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Blank face

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Everything posted by Blank face

  1. A throughneck had no separate upper block but an elongation glued into the body with the ribs mortised into the sides of the heel. Thanks for the new photos, they confirm that the neck is beech. But I wondered about the back plate, which has flames like maple but also long flecks diagonal to the grain.
  2. Neck and scroll are beech in my eyes, but I’m wondering about the strange figure at the bottom. Or is it an effect of the varnish only? The missing word for the neck construction is throughneck.
  3. Just because it's about a mysterious inscription in an unknown instrument, ending somehow with -owsski or similar and I don't have any other idea. If it is disturbing you I won't mention it again. Maybe you're not far off saying that the writing doesn't look like the typical 19th/early 20th century German Kurrent writing. It is IMO not even clear if this is a name of a person, an institution or something else, and I'm doubting that the last three numbers are meaning a year but rather an inventory number or even a house number. To get an idea at what we are looking here it would be necessary to see more from the violin, like it was said before.
  4. The name of the Russian city was Sanct Petersburg since 1712 (after the Holy Peter, not the Tsar), so Oltersburg appears more right. Or Iltersburg?
  5. Salustrowski? Grand-grandfather of Salustri?
  6. If we are splitting hairs, there are flat pegbox rears without arches at the upper end, what was done f.e. by Testore and others, and the Saxon/Bohemian/Salzkammergut way. Can't tell anything about Flemish celli, but I read that none of the documents is telling expressively that the scroll of the cello (which is one of the three in the archive, and another described as „scroll later“!) is definitely original. Just saying.
  7. There's exactly one b/w photo, accendentally by the same certifier with this feature, second is the actual auctioned, and about ten instruments without. Another cello with flat rear pegbox, but without the double arches upwards, and a rather massive pegbox and scroll like the other instruments, not as slender and S-shaped.
  8. Unfortunate to talk about an actual auction, but we wrote some words about old certificates. I won't say that I have much knowledge about Flemish instruments but there's also another instrument by the maker in the auction (with an actual certification) and everybody can compare if the scrolls are similar.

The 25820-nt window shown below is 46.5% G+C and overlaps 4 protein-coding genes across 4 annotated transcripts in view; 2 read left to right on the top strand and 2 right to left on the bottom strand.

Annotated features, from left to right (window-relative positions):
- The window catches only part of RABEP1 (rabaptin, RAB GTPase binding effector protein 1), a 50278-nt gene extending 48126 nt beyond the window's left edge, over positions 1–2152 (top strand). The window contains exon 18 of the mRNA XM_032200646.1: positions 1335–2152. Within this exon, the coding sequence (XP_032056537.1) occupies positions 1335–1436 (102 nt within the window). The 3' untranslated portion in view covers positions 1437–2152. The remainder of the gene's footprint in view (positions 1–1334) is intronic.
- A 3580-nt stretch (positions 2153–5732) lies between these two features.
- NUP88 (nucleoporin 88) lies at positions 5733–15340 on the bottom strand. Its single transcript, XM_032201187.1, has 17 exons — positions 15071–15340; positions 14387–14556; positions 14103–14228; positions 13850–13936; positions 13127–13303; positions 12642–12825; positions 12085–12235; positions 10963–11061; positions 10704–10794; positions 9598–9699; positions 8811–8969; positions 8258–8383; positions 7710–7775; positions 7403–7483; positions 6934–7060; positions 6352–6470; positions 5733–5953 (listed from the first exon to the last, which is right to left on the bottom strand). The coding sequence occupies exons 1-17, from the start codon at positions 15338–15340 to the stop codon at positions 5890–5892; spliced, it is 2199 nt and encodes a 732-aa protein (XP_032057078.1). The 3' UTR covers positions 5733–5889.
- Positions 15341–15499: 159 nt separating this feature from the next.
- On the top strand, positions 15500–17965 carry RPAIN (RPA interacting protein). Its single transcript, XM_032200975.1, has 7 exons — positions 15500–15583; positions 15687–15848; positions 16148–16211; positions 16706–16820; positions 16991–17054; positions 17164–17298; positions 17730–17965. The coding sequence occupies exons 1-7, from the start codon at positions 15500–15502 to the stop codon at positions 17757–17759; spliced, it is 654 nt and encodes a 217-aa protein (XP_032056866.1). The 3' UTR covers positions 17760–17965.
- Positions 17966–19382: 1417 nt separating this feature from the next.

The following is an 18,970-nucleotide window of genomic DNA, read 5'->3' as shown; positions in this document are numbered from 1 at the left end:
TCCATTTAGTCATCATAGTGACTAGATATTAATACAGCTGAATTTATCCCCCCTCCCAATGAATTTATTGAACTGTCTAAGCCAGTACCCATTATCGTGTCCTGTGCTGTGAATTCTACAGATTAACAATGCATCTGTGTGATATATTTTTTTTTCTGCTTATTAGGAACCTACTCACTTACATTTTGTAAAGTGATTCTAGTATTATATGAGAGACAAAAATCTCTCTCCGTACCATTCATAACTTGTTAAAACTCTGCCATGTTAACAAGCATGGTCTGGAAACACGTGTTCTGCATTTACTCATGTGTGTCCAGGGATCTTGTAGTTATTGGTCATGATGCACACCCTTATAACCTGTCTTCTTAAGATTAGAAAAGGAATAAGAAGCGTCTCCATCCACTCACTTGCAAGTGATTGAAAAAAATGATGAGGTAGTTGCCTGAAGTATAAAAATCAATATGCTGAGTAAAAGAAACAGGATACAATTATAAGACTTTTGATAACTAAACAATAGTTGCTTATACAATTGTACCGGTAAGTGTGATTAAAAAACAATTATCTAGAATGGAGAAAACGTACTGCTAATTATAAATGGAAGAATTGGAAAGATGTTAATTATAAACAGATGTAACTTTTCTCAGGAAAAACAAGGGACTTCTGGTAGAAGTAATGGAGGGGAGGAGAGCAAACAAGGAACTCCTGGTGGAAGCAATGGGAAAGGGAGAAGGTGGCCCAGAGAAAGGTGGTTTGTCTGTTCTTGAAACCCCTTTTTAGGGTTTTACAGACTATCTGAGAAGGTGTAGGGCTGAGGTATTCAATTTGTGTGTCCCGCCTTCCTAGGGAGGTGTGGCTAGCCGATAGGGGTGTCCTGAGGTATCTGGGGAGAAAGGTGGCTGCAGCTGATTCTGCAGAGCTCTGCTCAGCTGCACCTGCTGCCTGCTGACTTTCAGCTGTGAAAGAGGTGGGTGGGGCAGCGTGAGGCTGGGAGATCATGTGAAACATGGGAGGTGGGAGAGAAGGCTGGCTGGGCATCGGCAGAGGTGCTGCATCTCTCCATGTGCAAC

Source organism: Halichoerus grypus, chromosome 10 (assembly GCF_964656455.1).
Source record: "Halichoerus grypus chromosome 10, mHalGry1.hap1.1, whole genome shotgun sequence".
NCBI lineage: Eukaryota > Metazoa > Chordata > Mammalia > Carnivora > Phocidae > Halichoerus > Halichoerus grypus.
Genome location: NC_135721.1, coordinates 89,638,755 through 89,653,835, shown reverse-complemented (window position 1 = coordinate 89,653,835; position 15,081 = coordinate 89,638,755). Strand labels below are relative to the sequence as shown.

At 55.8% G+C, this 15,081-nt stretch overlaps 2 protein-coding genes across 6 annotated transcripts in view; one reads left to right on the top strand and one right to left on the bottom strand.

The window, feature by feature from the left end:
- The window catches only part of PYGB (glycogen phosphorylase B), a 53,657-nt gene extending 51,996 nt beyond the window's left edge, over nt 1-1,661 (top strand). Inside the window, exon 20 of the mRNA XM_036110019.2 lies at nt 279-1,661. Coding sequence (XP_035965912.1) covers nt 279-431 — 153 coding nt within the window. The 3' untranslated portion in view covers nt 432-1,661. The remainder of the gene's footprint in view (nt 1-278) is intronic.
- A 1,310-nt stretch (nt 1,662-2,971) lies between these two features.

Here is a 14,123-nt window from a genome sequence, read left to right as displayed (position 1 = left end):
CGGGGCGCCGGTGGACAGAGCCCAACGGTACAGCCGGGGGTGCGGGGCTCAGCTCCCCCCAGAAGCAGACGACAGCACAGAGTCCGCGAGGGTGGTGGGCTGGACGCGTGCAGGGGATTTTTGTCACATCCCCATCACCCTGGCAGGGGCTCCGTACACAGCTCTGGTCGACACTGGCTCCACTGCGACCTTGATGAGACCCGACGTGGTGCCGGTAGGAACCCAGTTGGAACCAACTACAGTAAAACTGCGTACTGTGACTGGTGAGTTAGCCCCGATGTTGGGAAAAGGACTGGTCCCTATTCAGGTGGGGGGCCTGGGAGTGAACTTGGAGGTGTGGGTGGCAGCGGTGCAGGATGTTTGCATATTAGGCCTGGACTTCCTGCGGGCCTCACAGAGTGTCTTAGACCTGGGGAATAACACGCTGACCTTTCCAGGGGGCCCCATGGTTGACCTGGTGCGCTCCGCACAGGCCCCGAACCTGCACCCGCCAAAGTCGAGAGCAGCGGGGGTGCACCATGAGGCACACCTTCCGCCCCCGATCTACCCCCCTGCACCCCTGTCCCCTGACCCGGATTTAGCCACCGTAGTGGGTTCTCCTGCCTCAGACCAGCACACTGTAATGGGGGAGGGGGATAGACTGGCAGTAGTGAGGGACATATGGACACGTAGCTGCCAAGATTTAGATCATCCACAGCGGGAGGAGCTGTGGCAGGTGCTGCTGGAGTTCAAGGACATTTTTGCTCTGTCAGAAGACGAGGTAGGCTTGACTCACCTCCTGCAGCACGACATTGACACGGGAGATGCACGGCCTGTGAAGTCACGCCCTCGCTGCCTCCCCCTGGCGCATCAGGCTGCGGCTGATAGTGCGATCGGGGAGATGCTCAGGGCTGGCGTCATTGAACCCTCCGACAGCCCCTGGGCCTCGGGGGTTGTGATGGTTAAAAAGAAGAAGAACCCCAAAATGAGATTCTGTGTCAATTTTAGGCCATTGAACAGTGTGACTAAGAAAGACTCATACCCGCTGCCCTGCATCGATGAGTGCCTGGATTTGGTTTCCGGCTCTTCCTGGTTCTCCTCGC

9. Yes, a Mittenwald roughly mid 19th century.
  10. It was a bit more, after very intensive cleaning the ground was protected with thin transparent touchup varnish (removable with alcohol) and the thicker regions sanded with different grades of wet sanding paper (even starting with 180 at some points). The thicker pimples were scraped with a thin sharp blade. A bit time consuming but not difficult. When the darkened layer was removed it turned red again with a usual oil polish.
  11. Even at an inexpensive violin nobody wants to open the case and think „Oh shit“. I would also think that much more than the exact diameter a good fit is essential. A 6.3 post doesn’t help much if there’s only 3 mm of it in touch with the plate.
  12. 5.9 mm seems to be not too far off. At least if one makes it slightly oval to fit through the hole at the nicks it can get even more mass. I would doubt that it makes a lot of difference here. If it doesn't work well, at least you would have checked out the right length for a thicker one.
  13. From the rests at the scrol and ribs it had most probably the thick reddish varnish, which darkens and crackles and is often confused with "burned, kept too hot" etc. Instead of restore it to he former color many like too remove it (sigh!) as it was recommended here: It's not difficult to bring it back to a nicer state, but the sad outcome we can see at the OP. For comparison before/after:
  14. Of course the bow looks very similar to the example in Deutsche Bogenmacher (much more than Duane's. Could it be possible that frog and adjuster aren't original?), except that the pearl slide is different, described as usually made of white mop, and the tip of the head seems to be shortened. The last could be restored by a bowmaker. If the stamp is reading similar to Schäffner's it's most probably made by him. The pearl slide could date it more in the early 20th century.
  15. We might agree on that we completely disagree here. This is in my eyes and experience a very clear case.